Taking its place on Bell Helicopter’s Arlington, Texas, tiltrotor test stands for the first time last month, the long-awaited first of a planned four Bell/ Agusta 609 convertiplane prototypes began its engine runups in December. First flight is loosely scheduled for the first quarter of this year. The six- to 10-passenger aircraft will undergo a planned 40 to 50 hr of static testing before flight.
Rapid economic growth in the United Arab Emirates is fueling the expansion of Dubai-based helicopter operator Helidubai. Less than two years after its inception, the company, owned by the government of Dubai, has embarked on a fleet expansion with both passenger and aerial-work aircraft. In addition, it is also striving to help create dedicated heliports and helipads in the burgeoning city.
Maybe it was pent-up demand. Maybe it was part of a desire to party before the war. Maybe times aren’t as hard as the pundits say they are. No matter the reason, this year’s staging of the Helicopter Association International Heli-Expo was a success far beyond anyone’s expectations.
Bell Helicopter Textron last month announced plans to lay off 270 workers at its Fort Worth-area plants. The job cuts will affect both union-represented hourly workers and salaried employees. A spokesman for the rotorcraft builder said further cutbacks were possible as the company reevaluated its position in the slumping world helicopter market and as the effects of investigations and slowdowns in the U.S.
The FAA issued a request for comment on proposed airworthiness standards for certification of the Bell/Agusta BA609–“a multi-turbine-engine powered-lift category, tiltrotor-class aircraft”–under FAR 21.17(b), which specifies applicable regulations for special classes of aircraft for which airworthiness standards do not yet exist.
Successfully completing phase one of what will be the world’s first civil certification of a tiltrotor aircraft, veteran convertiplane pilot Roy Hopkins recently found himself in possession of something he hadn’t had much of in the last few months: spare time.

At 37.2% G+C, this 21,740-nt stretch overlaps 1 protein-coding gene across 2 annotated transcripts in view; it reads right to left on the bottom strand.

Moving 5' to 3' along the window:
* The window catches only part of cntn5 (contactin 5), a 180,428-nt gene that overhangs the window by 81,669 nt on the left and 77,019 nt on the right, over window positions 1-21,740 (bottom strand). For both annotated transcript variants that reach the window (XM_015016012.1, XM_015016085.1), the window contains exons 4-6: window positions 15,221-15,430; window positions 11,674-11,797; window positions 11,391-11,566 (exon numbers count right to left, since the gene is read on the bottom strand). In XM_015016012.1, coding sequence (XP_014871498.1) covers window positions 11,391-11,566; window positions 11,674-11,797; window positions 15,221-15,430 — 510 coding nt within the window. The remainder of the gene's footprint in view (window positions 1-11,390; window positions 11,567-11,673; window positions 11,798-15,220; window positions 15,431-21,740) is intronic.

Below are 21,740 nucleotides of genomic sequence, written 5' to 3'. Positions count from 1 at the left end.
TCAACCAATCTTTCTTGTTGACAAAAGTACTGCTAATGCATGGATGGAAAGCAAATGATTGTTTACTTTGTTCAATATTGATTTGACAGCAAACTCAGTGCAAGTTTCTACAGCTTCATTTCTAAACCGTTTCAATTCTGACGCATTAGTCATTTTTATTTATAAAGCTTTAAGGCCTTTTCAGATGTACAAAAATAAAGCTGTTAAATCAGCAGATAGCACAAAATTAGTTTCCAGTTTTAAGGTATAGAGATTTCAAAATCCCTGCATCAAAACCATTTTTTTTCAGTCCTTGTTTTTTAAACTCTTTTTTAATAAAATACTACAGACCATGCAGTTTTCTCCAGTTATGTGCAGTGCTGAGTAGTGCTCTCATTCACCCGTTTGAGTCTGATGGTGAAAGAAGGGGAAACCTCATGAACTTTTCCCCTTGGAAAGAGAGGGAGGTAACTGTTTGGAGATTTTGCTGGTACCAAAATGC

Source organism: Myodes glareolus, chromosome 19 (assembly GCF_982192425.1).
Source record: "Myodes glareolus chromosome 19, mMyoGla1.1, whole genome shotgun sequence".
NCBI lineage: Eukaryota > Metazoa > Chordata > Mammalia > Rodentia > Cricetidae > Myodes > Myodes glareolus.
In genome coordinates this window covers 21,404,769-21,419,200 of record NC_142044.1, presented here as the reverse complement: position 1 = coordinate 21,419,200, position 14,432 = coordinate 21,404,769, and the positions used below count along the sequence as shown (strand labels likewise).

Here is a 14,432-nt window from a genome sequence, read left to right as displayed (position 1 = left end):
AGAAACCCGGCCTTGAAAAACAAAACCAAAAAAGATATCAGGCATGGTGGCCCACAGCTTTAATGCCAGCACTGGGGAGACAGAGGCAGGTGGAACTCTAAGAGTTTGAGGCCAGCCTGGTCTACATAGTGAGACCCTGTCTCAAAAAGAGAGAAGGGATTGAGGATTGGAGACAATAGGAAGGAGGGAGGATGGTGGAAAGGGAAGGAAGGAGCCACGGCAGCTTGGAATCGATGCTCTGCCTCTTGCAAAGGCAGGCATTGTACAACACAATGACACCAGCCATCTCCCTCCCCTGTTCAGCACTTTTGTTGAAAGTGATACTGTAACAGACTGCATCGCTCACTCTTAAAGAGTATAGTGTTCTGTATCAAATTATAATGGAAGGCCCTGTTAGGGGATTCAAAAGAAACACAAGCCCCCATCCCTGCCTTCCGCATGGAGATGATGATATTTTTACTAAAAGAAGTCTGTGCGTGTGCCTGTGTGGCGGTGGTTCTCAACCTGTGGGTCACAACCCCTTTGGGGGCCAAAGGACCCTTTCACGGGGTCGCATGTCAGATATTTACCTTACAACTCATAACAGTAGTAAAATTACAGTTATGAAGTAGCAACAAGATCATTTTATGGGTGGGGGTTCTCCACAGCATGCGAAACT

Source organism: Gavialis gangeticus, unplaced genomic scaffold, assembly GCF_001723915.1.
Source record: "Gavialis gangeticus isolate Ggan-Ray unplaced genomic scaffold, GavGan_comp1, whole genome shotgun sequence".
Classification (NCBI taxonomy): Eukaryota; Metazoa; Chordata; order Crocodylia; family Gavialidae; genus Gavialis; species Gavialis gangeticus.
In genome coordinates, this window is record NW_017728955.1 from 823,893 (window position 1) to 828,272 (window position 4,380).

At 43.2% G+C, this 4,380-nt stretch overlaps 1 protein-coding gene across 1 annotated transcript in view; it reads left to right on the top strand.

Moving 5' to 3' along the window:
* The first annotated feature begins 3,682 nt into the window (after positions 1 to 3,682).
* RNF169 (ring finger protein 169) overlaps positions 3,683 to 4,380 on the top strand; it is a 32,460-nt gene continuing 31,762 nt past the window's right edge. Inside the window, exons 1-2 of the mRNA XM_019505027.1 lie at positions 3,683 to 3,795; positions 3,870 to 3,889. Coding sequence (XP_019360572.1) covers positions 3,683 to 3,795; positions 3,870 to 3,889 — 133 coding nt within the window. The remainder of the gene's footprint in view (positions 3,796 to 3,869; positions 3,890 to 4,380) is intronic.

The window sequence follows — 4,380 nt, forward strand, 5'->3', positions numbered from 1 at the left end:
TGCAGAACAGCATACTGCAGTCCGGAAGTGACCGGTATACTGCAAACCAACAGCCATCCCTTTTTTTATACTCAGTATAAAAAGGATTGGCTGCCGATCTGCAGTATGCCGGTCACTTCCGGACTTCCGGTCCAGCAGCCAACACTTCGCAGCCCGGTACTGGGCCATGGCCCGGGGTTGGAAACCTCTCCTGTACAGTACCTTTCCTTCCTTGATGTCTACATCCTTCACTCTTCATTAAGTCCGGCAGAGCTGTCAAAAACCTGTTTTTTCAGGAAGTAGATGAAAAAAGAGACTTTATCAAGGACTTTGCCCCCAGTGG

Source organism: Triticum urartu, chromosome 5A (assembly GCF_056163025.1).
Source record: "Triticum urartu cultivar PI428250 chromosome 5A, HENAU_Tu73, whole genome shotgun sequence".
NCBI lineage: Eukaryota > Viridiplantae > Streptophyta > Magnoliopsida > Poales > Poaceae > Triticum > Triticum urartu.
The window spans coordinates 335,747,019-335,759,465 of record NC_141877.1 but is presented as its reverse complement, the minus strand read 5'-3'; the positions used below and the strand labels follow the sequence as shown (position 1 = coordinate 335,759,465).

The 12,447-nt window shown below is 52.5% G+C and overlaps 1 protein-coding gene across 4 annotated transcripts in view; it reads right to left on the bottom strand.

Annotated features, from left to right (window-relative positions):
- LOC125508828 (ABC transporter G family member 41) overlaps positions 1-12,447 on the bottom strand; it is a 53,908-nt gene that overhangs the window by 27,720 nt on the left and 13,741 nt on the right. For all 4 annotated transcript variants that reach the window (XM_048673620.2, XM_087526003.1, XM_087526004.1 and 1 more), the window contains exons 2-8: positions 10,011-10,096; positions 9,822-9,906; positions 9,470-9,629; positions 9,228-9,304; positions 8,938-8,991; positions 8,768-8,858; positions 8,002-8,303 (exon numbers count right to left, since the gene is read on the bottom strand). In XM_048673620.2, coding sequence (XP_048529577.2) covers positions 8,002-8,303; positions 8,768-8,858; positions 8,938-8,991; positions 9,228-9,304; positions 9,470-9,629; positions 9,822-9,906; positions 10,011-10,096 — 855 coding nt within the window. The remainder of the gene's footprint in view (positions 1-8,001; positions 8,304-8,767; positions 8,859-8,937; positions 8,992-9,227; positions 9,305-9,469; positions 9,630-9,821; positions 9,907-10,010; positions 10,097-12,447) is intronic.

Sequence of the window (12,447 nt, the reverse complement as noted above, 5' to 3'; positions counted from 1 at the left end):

Agusta officials have revealed they are currently negotiating with Bell to increase the share the Italian manufacturer holds in the BA609 tiltrotor program. Currently at 25 percent for Agusta and 75 percent for Bell, the workshare may eventually become “close to 50/50,” Agusta CEO Amedeo Caporaletti said.
AgustaWestland appointed former Bell CEO John Murphey to run Agusta-WestlandBell (AWB), the joint-venture company formed to manage the US-101 helicopter program. The US-101 and Sikorsky S-92 are the two finalists in the competition to replace the current fleet of Marine One helicopters that carry the President.
The FAA issued a request for comment on proposed airworthiness standards for certification of the Bell/Agusta BA609–“a multi-turbine-engine powered-lift category, tiltrotor class aircraft”–under FAR 21.17(b), which specifies applicable regulations for special classes of aircraft for which airworthiness standards do not yet exist.
Bowing to some inevitable delays after September 11, Bell/Agusta Aerospace reports assembly of the first two BA609 tiltrotors is nearing completion, with engine runups slated to begin this month. First flight is still scheduled to take place at Bell’s Arlington, Texas flight research center before the end of the year, although industry observers have expressed skepticism that this deadline can be met.